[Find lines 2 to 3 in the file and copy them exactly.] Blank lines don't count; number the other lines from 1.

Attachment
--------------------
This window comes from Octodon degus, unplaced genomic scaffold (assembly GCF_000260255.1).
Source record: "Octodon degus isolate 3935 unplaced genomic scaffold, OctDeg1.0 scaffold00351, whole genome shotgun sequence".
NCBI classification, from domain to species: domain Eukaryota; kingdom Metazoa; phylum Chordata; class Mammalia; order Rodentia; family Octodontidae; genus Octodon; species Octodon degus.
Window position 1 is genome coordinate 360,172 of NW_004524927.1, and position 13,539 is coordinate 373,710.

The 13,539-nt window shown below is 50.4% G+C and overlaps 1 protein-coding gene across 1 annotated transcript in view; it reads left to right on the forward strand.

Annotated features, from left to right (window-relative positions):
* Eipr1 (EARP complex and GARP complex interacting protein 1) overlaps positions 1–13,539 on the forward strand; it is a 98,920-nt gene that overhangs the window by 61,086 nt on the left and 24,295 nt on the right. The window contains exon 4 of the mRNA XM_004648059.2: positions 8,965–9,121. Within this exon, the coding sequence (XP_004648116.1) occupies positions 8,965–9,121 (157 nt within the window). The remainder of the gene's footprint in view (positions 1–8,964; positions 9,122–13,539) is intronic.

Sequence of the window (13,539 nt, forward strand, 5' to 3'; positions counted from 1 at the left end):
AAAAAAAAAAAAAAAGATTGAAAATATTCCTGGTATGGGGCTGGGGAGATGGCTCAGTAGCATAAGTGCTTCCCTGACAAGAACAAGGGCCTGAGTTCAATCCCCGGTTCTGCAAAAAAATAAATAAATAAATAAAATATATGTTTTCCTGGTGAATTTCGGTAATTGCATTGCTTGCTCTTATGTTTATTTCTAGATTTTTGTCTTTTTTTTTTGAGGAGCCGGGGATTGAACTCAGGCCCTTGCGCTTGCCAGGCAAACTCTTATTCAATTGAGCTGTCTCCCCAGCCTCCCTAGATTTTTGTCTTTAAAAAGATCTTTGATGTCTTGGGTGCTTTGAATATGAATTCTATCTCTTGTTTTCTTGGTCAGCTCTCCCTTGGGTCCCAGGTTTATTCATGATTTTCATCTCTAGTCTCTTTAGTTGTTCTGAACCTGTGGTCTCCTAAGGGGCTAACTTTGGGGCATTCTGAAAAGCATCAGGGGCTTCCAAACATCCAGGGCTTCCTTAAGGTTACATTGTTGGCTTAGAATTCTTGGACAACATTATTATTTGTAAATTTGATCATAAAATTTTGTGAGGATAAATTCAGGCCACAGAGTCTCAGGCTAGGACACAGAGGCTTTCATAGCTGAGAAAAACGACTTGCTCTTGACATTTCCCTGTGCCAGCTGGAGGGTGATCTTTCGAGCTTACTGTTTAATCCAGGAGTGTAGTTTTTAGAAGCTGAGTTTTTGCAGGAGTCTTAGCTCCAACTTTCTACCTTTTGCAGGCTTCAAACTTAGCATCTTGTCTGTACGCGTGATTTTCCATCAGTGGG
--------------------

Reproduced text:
Source record: "Octodon degus isolate 3935 unplaced genomic scaffold, OctDeg1.0 scaffold00351, whole genome shotgun sequence".
NCBI classification, from domain to species: domain Eukaryota; kingdom Metazoa; phylum Chordata; class Mammalia; order Rodentia; family Octodontidae; genus Octodon; species Octodon degus.